Treat hot with hotter

There’s an old Korean saying, “treat hot with hot”. The application is such: when you’re hot, as on a hot day, eat hot soup. Taking in something hotter causes you to cool down.

Doesn’t make sense? Try it.

This past Saturday, the temperature hit 105F in Los Gatos. Temperatures were rising in the days leading up to the weekend. It just so happened to be the week I started working on another backyard garden project.

I started trimming the outer leaves of drought tolerant plants and laying them as mulch over some dry dirt beds to prepare soil for vegetable growing. Fruit trees needed to be harvested, late summer seed to be sown, and spring plants cut and laid as ground cover. I’m using some ideas from Masanobu Fukuoka’s One Straw Revolution to rewild the garden.

Most days I was out working in the middle of the day, through to the evening. I was in full sun, with short sleeves or shirtless. From Monday through Thursday, I wore jeans. On Friday through the weekend, I resorted to shorts. I wore a hat that shaded my face and neck when it got too bright.

Each day started with a big drink of water, kettlebell swings and getups, and then another big drink of water. I usually planned out the general tasks, mostly doing the heavy cutting and hauling work in the beginning, and ending with fruit picking and planting toward the end. I sweated a lot. At times I felt a bit faint while working, but a moment of rest with some slow breaths helped me recover. Occasionally I went inside and cooled off, drinking water and looking up various gardening blogs.

I tanned, but didn’t burn. This may have been because I spread a little coconut oil on my skin. I also think that working under the sun in mostly standing and squatting positions will not lead to skin damage the way that laying out to “tan” will.

Because I was outside every day in the heat and the sunlight, I adjusted to it. When I was indoors, I didn’t need air conditioning. Previously intolerable heat became quite tolerable, if not comfortable. As a matter of fact, when we drove into town on Saturday, I realized that the AC in the car was actually causing my internal temperature to go out of whack. It felt hotter and hotter as the AC blasted against my skin. Turning it off and opening the windows to the hundred degree air actually helped my homeostasis normalize. I felt more comfortable.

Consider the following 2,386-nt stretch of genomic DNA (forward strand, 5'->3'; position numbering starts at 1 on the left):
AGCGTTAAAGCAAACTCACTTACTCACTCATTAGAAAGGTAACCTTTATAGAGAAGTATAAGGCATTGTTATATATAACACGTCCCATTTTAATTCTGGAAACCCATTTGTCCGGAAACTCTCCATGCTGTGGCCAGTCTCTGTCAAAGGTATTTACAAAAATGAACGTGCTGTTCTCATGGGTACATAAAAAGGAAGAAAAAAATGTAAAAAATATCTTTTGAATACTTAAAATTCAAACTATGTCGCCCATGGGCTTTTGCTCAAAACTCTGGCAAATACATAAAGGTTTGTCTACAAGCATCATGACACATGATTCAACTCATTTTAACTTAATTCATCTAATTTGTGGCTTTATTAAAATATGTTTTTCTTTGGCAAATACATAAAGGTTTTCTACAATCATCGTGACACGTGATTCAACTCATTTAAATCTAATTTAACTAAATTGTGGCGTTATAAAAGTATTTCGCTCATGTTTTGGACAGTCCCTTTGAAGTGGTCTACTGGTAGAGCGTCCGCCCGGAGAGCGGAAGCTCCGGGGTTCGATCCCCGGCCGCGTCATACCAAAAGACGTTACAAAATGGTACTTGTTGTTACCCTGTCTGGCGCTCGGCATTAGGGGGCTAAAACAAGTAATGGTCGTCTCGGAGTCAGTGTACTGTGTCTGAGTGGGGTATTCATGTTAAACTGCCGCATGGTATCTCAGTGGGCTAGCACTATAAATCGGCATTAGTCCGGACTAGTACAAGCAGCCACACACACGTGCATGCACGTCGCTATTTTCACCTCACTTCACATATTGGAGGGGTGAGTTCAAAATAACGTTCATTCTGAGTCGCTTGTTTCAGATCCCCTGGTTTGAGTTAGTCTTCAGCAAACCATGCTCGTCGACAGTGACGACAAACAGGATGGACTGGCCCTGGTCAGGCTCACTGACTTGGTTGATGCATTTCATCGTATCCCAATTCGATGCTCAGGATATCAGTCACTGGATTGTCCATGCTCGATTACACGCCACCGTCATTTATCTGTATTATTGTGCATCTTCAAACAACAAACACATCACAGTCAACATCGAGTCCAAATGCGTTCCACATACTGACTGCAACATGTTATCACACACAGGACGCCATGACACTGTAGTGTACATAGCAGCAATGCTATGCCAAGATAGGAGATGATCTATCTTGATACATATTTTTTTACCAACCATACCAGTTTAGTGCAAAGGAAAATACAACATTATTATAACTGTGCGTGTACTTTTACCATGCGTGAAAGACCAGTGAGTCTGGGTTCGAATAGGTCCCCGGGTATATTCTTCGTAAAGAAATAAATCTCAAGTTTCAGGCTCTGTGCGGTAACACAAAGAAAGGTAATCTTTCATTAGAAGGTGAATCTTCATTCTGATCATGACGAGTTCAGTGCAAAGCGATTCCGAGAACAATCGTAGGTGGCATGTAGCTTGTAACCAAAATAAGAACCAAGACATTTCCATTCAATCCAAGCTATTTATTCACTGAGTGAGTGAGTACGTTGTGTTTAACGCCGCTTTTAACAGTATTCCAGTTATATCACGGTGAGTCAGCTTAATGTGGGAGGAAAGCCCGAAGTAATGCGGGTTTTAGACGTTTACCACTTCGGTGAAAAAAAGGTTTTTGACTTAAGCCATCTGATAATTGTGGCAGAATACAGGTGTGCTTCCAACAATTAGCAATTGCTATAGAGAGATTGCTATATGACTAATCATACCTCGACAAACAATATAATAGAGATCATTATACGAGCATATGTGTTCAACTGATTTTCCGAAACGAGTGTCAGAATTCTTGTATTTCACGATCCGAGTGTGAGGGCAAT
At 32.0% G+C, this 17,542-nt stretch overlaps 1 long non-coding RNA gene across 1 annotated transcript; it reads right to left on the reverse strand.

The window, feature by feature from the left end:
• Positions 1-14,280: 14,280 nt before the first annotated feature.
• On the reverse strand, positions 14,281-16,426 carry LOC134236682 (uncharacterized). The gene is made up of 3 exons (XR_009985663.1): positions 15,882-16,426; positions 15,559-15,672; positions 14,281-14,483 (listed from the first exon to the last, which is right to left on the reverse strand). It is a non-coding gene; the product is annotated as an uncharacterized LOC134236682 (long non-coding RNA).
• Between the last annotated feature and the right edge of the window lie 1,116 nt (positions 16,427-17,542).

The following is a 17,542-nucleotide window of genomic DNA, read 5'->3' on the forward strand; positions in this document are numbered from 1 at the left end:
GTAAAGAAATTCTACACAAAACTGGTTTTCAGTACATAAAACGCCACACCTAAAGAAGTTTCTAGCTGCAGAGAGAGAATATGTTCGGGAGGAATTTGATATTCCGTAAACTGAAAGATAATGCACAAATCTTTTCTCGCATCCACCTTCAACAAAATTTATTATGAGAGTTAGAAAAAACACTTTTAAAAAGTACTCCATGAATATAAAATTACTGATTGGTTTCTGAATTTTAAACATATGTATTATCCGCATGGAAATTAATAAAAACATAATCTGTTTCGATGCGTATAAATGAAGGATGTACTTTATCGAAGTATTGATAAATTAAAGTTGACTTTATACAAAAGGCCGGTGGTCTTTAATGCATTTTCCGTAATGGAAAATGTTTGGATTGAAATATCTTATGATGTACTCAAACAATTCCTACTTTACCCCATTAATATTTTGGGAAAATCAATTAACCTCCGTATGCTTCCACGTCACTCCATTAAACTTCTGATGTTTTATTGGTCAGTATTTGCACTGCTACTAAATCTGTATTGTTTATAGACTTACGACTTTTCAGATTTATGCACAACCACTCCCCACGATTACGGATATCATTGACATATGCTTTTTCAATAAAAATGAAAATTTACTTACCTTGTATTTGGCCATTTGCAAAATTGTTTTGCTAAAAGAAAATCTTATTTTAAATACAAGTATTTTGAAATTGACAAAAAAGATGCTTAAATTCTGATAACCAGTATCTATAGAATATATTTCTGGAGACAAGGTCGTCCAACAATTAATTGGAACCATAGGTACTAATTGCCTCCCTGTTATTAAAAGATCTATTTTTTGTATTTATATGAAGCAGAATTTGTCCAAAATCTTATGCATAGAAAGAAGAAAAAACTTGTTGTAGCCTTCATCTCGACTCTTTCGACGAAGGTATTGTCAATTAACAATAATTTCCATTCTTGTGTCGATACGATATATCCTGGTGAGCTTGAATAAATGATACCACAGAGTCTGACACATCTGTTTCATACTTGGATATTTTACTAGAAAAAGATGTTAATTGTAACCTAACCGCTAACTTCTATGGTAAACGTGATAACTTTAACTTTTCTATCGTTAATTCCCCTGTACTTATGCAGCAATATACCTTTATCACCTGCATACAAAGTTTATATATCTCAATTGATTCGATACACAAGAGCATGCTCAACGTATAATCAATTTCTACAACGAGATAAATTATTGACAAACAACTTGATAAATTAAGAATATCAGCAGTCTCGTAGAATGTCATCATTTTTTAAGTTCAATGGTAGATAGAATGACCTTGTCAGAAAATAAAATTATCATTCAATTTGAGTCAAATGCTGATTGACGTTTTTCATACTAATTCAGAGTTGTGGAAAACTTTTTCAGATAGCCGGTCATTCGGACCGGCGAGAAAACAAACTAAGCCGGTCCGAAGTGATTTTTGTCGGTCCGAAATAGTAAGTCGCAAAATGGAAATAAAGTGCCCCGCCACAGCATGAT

Just like every other plant and animal on this earth, humans can adjust to changes in temperature pretty well. Just look at all the different climates humans have inhabited. The thing is now, so many people are in air conditioned rooms all day, every day, that they are not letting themselves acclimate to the natural changes in temperature.

There’s something about going with the seasons and melding in with the rise and fall of the heat. Just being able to work through a very hot day dispelled a lot of misunderstanding about a human’s capabilities. Sure, it’s vital to drink enough water when doing this. But even in hundred degree weather, a few gulps before, and then a few gulps a couple of hours later, was sufficient to keep me sustained and strong. Remember, too, that this was all preceded by thirty minutes of kettlebell training.

This is just an example. No need to deliberately put yourself through unreasonable conditions. Know that you have a body that can handle a lot. And let yourself feel the limits here and there. Try not to automatically reach for the AC when you feel a bit warm. Breathe, sweat, acclimate.

Yes, sweat. That thing that we all try to avoid doing. Its your internal climate control doing its natural work. It also helps you release stress. And it cleans your skin from the inside out. Find the time and the place where you can just let go and literally be yourself.

And yea, try some hot soup on a hot day.

Live powerfully,

Steve

Playing

Moving through playing is more varied and inspired than routine exercise. A training routine develops you to become stronger in focused ways, but playing is an outlet for movement based on feel and natural sequences.

You might run a certain number of miles every day, but unless you run around with your dog on a field or play a sport or do some sort of randomized mode of running, you won’t really step and move and slow and accelerate in ways other than the straightforward path of the usual jog or sprint.